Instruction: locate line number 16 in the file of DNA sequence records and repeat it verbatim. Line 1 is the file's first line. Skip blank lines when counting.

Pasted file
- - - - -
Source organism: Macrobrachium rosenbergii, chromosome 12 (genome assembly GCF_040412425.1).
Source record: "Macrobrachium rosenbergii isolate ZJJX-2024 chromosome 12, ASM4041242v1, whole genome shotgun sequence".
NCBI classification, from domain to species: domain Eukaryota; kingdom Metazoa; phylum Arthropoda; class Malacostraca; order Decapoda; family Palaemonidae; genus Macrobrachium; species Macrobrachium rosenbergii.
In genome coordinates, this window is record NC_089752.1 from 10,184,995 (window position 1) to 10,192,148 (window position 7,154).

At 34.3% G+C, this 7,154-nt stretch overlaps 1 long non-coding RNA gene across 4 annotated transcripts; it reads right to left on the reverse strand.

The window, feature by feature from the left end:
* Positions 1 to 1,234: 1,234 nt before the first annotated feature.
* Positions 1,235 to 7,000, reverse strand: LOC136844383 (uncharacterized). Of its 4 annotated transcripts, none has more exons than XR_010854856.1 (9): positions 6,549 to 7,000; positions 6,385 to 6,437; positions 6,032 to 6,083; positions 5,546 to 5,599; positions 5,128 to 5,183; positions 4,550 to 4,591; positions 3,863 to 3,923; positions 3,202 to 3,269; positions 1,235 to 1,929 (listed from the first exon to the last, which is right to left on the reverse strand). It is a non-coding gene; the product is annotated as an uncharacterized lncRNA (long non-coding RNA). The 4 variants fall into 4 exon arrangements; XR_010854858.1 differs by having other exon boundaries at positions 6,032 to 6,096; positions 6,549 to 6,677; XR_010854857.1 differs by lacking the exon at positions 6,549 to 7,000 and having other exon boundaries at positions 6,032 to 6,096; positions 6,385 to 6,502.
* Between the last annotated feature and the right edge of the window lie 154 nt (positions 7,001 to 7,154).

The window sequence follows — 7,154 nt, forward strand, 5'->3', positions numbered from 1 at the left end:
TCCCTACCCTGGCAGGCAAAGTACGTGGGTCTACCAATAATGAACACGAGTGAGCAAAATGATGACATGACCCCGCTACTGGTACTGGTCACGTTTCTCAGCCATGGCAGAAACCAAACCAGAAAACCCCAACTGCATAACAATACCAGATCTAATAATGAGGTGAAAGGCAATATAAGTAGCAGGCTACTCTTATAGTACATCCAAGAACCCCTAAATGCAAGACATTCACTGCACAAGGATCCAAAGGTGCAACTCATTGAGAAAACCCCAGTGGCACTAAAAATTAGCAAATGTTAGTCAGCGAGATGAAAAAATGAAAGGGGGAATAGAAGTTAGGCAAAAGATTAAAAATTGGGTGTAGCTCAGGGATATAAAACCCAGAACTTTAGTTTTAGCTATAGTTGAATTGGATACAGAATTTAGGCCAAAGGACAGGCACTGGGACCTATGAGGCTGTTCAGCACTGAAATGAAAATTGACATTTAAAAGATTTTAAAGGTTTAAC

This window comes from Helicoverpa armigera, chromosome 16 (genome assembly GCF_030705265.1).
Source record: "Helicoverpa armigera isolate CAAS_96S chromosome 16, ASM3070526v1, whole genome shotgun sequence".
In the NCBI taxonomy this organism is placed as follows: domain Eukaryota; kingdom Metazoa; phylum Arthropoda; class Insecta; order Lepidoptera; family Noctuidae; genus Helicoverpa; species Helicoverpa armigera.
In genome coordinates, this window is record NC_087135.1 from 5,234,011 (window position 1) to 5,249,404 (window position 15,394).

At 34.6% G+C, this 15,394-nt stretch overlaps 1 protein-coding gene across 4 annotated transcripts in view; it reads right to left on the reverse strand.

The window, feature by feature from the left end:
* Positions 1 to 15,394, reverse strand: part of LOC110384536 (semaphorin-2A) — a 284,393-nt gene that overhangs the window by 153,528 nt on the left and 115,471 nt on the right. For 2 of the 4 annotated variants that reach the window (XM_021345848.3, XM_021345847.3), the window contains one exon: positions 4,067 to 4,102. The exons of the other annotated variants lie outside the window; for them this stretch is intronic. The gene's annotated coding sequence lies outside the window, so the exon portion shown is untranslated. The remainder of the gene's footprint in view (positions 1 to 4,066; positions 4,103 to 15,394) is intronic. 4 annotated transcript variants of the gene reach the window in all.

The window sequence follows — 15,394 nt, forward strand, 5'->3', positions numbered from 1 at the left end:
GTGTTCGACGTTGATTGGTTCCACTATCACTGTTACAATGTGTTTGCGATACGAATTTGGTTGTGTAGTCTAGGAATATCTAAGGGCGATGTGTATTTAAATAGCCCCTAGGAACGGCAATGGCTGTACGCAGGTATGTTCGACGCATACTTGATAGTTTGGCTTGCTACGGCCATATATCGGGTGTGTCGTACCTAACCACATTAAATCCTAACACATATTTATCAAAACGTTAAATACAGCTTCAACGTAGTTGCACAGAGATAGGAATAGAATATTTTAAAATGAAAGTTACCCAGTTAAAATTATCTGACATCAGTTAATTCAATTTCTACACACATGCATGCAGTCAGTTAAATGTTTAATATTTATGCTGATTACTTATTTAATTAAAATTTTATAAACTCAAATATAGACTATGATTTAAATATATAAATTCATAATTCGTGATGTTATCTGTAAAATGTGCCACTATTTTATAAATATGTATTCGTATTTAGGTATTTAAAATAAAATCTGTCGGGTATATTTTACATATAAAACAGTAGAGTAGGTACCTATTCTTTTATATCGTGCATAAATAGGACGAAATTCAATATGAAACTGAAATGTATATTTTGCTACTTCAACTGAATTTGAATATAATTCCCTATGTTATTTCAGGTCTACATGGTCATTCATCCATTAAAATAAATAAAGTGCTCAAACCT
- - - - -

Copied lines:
At 34.6% G+C, this 15,394-nt stretch overlaps 1 protein-coding gene across 4 annotated transcripts in view; it reads right to left on the reverse strand.